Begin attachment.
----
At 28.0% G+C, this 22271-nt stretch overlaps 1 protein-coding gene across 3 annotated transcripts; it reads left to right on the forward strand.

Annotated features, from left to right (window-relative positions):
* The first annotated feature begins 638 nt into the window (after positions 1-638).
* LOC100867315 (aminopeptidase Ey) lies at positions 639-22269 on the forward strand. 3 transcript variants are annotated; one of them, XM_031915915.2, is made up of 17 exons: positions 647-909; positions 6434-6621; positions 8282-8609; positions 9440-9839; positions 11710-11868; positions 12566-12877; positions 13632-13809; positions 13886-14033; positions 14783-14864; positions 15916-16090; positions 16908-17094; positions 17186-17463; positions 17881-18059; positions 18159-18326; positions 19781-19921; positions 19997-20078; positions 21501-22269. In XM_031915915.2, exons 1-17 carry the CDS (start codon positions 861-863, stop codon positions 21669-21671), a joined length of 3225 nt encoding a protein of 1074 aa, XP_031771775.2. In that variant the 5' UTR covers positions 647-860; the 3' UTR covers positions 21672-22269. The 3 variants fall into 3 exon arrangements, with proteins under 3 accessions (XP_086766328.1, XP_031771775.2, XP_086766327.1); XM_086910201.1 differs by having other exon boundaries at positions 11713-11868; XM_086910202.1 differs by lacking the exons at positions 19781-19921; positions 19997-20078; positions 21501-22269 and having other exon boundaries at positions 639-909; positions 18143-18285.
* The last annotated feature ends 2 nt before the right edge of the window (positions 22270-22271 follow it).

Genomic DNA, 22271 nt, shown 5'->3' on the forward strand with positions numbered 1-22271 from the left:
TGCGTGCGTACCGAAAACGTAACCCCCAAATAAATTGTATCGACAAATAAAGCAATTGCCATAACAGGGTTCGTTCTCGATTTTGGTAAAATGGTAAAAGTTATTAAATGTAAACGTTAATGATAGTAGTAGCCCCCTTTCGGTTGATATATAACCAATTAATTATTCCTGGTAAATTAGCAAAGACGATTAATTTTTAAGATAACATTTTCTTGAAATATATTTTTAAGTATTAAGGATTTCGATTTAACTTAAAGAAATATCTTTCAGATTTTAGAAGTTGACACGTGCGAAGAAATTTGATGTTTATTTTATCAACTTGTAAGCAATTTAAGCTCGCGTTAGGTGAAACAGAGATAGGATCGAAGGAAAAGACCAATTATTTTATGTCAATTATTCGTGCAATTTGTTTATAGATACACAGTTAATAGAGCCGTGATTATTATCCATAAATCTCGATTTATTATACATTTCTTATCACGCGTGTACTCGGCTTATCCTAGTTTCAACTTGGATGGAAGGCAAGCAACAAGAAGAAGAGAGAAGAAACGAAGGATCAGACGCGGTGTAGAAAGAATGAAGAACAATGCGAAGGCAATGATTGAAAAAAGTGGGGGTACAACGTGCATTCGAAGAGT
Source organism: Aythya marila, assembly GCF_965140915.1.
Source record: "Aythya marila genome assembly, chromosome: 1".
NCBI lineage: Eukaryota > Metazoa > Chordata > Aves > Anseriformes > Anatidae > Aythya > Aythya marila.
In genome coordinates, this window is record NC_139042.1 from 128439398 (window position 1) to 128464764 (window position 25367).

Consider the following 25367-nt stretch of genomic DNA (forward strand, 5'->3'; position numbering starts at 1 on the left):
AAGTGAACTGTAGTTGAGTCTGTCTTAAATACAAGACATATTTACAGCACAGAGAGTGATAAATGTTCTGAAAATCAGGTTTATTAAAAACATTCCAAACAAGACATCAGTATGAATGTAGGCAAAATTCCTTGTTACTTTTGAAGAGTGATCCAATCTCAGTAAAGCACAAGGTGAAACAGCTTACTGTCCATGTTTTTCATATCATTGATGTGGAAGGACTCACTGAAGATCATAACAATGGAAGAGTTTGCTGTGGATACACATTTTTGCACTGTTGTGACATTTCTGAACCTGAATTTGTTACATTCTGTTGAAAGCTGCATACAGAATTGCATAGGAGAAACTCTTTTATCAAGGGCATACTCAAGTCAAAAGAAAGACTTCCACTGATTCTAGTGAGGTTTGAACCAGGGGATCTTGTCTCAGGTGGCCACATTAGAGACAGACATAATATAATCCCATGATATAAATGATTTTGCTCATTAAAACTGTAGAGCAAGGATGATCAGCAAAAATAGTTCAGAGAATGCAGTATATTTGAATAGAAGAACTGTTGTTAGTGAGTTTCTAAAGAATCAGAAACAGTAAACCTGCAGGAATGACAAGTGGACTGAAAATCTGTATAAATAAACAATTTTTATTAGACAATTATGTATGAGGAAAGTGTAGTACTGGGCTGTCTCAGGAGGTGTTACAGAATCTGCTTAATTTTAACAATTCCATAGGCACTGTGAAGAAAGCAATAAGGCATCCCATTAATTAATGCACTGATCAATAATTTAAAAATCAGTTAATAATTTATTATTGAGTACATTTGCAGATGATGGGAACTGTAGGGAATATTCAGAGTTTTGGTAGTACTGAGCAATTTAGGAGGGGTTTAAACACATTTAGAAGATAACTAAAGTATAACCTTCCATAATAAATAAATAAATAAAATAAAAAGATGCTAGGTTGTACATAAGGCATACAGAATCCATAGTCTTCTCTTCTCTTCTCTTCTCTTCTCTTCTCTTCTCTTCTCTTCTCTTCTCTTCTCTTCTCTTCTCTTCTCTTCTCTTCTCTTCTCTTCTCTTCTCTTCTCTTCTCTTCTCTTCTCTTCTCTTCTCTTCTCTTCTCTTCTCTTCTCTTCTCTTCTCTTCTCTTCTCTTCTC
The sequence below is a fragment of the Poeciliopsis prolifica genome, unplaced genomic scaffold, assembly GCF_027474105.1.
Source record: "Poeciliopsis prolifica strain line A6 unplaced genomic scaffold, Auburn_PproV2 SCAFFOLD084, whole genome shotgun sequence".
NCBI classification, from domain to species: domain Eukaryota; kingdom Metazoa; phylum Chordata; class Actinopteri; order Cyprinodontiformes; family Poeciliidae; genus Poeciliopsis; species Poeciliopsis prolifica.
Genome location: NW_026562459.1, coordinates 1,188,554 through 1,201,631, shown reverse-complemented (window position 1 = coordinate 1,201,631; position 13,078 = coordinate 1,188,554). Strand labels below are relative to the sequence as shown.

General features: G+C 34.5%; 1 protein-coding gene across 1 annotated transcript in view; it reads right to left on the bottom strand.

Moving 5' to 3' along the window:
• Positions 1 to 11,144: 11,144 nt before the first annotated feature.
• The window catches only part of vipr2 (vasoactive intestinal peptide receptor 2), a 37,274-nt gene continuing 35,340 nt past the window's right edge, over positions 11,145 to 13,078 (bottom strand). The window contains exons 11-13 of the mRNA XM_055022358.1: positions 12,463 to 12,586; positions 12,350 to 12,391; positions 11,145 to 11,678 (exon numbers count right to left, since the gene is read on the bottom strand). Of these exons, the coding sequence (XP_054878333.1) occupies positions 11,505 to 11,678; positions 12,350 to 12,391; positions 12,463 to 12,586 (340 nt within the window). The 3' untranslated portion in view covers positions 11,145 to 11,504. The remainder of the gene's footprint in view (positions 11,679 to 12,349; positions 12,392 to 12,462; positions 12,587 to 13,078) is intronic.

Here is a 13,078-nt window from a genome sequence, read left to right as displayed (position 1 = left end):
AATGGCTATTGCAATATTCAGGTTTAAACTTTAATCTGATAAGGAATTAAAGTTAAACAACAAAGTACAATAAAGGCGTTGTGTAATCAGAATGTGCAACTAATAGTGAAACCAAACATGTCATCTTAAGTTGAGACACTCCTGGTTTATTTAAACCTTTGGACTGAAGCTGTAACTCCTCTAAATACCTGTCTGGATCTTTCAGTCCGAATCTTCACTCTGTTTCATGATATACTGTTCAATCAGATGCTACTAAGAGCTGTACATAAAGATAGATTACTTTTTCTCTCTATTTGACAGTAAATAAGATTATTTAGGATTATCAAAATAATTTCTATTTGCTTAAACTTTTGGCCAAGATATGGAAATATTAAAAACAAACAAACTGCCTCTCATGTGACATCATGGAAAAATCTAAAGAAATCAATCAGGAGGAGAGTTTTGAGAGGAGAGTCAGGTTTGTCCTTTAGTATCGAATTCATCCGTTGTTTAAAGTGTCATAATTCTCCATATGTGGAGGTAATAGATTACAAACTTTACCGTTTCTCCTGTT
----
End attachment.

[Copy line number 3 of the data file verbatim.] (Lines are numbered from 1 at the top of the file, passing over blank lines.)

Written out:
* The first annotated feature begins 638 nt into the window (after positions 1-638).